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Posts Tagged ‘leftovers’

If I had to choose just one meal to eat three times each day, breakfast would win hands down — but only if it included bacon and eggs. Sorry, I realize that isn’t politically correct, but I simply cannot fathom the idea of dining on granola with flax seed and yogurt as a steady diet for the rest of my life. Yes, I might live longer. But I wouldn’t be happy.

When I was a child we sometimes had pancakes or scrambled eggs for dinner. I guess my mother was ahead of her time in celebrating Meatless Mondays, decades before it became a trendy practice. Or perhaps she started the trend? Hmm … let me give that some thought.

Scrambled eggs were always on the top on my list for childhood meatless dinners. Mom perfected a method of stirring the eggs that allowed them to form large curds that were still thoroughly cooked inside. We initially nicknamed them “Casper Eggs”  – after the amorphous cartoon character – but we always looked for other shapes to emerge. “Look, that one is a rocket ship!” It was kind of like looking for images in the shapes of clouds. Or like taking a Rorschach test. But I digress.

Recently I wrote about retro cocktail parties and shared a recipe for Spinach Parmesan Crostini. The crostini topping is based on an updated recipe that can double as a spinach dip for veggies (for your next healthy cocktail party). I recently discovered another use for the leftover creamy topping — a hearty breakfast to kick-start the morning.

Creamy Scrambled Eggs and Spinach

Creamy Scambled Eggs with Spinach

Since it can be made with leftover creamy spinach, this quick but elegant dish is nice for a weekend breakfast or easy dinner. You can also double or triple the recipe if you happen to be serving brunch to guests. Just add freshly baked muffins or bagels with smoked salmon lox. And bacon.

INGREDIENTS:

4 large eggs (more…)

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Like most Alaskans I enjoy cooking and eating salmon and other seafood, but I have a confession — I crave red meat. Beef, pork, and lamb often win when I’m faced with the choice between a protein that had hooves versus one that had fins. Yes, I know some readers may deem this stance to be politically incorrect, but I am a meatetarian. It is part of my genetic makeup.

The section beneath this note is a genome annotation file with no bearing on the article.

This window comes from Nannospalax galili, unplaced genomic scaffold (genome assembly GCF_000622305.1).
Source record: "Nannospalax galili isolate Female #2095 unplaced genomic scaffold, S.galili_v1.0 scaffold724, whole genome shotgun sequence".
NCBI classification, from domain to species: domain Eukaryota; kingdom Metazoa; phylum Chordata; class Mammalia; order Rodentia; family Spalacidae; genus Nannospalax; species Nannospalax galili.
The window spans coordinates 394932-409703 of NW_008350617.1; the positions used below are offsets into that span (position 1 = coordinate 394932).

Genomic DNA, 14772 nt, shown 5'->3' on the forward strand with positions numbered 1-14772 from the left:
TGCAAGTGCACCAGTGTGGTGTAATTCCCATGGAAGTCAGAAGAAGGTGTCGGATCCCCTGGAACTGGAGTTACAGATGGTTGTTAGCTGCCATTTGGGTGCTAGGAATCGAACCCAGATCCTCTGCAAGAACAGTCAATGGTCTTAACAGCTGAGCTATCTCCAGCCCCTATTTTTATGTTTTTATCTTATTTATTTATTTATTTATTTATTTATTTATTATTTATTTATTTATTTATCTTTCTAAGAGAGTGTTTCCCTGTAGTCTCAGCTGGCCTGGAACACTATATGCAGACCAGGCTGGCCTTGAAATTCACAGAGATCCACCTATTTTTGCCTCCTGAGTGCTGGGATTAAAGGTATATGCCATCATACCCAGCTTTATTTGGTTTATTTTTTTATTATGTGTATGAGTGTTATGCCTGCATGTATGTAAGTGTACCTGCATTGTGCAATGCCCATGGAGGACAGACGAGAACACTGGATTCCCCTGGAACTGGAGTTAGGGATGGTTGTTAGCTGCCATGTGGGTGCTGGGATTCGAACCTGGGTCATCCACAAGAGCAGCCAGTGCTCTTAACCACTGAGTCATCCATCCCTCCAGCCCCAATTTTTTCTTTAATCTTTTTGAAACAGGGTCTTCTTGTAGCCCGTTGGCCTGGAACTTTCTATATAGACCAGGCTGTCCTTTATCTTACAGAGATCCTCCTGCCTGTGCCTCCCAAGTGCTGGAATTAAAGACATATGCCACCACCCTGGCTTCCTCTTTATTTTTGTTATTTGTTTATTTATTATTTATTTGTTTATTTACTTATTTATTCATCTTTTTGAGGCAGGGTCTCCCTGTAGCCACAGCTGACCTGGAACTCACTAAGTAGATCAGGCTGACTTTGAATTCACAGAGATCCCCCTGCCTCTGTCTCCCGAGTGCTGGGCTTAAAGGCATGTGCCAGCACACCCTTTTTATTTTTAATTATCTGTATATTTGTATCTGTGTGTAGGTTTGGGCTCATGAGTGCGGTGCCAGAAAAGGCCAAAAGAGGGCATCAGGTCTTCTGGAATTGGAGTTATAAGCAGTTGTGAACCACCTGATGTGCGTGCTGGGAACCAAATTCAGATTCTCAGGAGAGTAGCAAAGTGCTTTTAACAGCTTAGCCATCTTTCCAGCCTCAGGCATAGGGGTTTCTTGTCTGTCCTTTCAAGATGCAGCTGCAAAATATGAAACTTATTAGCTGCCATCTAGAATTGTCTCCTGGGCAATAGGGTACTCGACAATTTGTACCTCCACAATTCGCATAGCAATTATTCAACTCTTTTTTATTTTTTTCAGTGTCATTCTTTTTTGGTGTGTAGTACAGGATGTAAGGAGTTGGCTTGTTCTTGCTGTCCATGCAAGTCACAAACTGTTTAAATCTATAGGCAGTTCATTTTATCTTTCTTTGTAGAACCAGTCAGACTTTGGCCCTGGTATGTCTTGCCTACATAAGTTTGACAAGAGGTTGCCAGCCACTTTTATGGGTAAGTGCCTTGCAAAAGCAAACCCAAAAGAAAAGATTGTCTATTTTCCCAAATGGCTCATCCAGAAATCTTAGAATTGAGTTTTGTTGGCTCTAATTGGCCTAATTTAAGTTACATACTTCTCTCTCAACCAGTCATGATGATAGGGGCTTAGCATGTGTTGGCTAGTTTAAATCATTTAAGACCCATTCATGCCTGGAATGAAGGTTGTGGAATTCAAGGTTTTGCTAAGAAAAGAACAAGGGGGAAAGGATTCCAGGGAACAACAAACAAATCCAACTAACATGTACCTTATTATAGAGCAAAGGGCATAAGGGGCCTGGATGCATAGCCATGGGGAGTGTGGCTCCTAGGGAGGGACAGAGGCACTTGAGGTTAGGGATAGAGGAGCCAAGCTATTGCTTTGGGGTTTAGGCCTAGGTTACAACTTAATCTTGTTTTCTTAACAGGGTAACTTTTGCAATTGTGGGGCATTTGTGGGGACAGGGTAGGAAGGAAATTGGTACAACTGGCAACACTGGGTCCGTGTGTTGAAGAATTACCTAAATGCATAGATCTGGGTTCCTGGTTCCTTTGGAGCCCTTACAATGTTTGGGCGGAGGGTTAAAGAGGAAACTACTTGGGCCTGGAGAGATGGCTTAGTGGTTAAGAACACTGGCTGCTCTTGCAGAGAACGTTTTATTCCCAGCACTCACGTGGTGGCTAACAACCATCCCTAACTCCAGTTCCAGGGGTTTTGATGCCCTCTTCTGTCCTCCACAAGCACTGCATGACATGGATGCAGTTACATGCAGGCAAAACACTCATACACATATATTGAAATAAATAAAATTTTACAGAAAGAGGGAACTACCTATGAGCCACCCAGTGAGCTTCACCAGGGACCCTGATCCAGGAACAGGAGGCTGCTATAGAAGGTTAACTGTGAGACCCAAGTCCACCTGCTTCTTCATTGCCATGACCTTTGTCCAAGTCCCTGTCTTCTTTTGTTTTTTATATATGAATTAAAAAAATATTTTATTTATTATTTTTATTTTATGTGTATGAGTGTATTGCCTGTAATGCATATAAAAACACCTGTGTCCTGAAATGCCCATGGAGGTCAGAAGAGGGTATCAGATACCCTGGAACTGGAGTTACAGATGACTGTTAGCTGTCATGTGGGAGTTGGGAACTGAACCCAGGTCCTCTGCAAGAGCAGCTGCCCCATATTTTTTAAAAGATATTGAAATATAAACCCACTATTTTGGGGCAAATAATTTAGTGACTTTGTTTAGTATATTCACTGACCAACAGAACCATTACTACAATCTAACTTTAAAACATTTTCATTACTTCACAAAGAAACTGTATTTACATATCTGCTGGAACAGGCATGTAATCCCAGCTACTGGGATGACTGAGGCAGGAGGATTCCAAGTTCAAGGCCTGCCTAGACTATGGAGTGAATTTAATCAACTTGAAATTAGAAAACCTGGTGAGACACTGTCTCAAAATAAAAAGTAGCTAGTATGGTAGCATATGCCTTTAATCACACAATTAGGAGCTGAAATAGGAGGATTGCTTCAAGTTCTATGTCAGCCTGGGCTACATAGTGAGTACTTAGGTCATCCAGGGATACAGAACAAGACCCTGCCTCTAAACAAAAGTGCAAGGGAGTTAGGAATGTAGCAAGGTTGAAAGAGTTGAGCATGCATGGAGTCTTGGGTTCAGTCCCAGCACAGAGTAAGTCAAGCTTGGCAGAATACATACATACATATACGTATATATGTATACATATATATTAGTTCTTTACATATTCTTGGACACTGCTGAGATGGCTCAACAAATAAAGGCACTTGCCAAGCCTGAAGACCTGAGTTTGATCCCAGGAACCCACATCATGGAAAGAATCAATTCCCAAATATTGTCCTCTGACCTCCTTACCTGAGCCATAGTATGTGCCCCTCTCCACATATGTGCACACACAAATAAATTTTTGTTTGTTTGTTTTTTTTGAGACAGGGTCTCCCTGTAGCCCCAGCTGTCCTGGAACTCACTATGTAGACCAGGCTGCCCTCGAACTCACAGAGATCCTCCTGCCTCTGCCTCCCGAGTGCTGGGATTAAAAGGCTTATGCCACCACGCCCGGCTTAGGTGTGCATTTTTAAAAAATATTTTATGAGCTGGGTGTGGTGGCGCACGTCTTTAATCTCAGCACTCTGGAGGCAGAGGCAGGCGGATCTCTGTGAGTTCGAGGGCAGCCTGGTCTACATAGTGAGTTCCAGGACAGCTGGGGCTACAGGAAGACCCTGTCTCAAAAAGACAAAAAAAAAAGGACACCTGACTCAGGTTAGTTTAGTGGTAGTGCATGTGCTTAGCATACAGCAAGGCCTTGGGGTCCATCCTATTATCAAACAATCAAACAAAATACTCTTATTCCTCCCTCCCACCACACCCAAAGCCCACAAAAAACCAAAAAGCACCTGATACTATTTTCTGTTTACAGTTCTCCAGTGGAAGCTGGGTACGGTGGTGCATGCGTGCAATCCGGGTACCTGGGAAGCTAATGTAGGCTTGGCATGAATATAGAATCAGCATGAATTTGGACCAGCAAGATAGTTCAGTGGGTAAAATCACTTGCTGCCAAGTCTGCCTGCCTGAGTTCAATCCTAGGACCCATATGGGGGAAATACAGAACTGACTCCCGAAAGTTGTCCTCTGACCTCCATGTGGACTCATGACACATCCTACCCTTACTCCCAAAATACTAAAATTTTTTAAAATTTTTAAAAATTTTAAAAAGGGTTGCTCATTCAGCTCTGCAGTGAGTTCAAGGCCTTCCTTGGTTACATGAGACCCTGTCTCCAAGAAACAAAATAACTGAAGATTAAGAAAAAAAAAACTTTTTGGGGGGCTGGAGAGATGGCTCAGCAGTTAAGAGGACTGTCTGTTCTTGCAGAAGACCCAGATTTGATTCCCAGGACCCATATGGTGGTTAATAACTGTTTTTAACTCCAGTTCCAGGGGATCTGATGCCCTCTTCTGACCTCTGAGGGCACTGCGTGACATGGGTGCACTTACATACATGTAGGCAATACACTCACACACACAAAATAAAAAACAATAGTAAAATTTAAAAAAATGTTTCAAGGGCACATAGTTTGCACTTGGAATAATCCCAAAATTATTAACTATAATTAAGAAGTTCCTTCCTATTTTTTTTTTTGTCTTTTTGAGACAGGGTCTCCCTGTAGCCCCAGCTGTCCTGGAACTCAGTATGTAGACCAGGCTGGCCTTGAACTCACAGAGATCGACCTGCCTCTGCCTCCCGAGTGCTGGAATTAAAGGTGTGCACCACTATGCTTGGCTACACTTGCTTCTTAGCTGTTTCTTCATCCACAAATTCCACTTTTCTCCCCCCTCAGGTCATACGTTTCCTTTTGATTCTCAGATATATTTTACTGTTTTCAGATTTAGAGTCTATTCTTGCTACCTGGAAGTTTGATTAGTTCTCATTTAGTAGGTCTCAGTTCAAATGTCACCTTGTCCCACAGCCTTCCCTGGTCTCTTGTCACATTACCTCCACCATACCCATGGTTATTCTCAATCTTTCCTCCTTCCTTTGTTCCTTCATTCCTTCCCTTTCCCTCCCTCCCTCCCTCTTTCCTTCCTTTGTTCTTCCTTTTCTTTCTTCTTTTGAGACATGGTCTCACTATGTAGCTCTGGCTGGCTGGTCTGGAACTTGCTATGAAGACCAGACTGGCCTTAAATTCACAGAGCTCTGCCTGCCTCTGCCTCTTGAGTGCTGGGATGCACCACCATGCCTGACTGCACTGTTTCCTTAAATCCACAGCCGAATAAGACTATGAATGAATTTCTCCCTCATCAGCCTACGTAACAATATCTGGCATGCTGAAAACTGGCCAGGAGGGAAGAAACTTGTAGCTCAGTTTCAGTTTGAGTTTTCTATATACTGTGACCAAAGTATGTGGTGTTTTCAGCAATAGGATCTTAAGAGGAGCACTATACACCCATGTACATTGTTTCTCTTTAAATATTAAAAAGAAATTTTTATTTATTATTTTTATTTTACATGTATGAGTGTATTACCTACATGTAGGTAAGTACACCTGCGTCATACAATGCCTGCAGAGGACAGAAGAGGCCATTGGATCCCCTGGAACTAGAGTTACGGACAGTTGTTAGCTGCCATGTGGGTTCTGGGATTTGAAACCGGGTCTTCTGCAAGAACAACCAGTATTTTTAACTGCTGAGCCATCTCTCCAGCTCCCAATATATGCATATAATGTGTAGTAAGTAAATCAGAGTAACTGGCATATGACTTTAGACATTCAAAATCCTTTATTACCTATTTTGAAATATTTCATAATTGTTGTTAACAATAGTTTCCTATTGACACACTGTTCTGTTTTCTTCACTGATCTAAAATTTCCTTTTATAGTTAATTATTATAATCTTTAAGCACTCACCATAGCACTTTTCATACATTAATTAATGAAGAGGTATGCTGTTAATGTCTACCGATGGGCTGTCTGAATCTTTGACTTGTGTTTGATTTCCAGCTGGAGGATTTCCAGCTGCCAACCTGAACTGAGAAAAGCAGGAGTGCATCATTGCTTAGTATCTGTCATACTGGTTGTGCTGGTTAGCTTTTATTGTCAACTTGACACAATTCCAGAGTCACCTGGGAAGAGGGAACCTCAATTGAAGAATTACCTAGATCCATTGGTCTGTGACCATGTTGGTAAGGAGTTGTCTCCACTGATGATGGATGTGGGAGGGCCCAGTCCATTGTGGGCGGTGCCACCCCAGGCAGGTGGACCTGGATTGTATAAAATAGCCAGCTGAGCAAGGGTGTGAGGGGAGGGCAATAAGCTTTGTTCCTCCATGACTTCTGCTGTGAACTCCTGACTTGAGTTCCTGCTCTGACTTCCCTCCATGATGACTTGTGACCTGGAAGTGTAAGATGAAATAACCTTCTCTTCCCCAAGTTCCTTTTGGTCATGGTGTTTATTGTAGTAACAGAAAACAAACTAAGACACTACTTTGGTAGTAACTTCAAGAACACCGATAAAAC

It would be easy to limit my red meat coverage to recipes that focus on high-end gourmet cuts. Who doesn’t enjoy a juicy rib steak or flavorful pork chops? (Vegetarians, you might as well stop reading now. You are unlikely to find much of interest in this essay or the recipe that follows – other than how to make a roux – but I’ll write something specifically for you in a future column. I promise.)

Yes, New York steaks and rack of lamb are delicious and a cinch to prepare, but easy preparation isn’t as interesting as perfecting the techniques needed to properly cook inexpensive or less-tender cuts of meat. Truth? The inexpensive cuts are often far more flavorful than the pricey ones, as long as they are handled with care.

Enjoy slow-braised beef brisket on a crusty kaiser roll, topped with caramelized onions, sautéed red peppers, and greens -- create a wonderful lunch from leftovers.

 
Despite being inexpensive, brisket rarely made an appearance on our table when I was growing up in the Midwest, probably because low, slow cooking methods weren’t my mother’s forte. When it did appear, it was in the sad form of thin, dry slices of beef leather. I remained convinced that I didn’t like brisket until I was well into my 20s and living in Texas. That was when I discovered how flavorful and delicious brisket can become in the hands of a knowledgeable cook.

For me, brisket was the first in a series of culinary epiphanies. The recollection of luscious, tender brisket and beef ribs lovingly slow-smoked by Goode Company Barbeque on Kirby Drive in Houston can still make me swoon, and are some of my favorite memories from my years in Texas. Ribs! Brisket! With such rich, deep-in-the-heart-of-Texas flavor, no sauce was ever needed — the meat could stand alone. Ah, but I digress.

At the risk of riling up my Texas friends and starting yet another Texas versus Alaska feud, I’m going out on a limb with this next proclamation. Great brisket can be prepared without – yes, I said without – using a smoker or barbecue grill. Yes, I hear the howls of dissent. But before you discount other methods for cooking brisket, keep in mind that I live in a place where winter can last for 7 months and temperatures can easily reach 20 below zero. Indoor cooking is easier in Alaska. Cooking is also one of the ways I keep my sanity during the long, dark months of winter.

Beef brisket, in my opinion, is one of the more misunderstood cuts of beef. To the uninitiated it appears similar to steak, a deception that tricks far too many cooks

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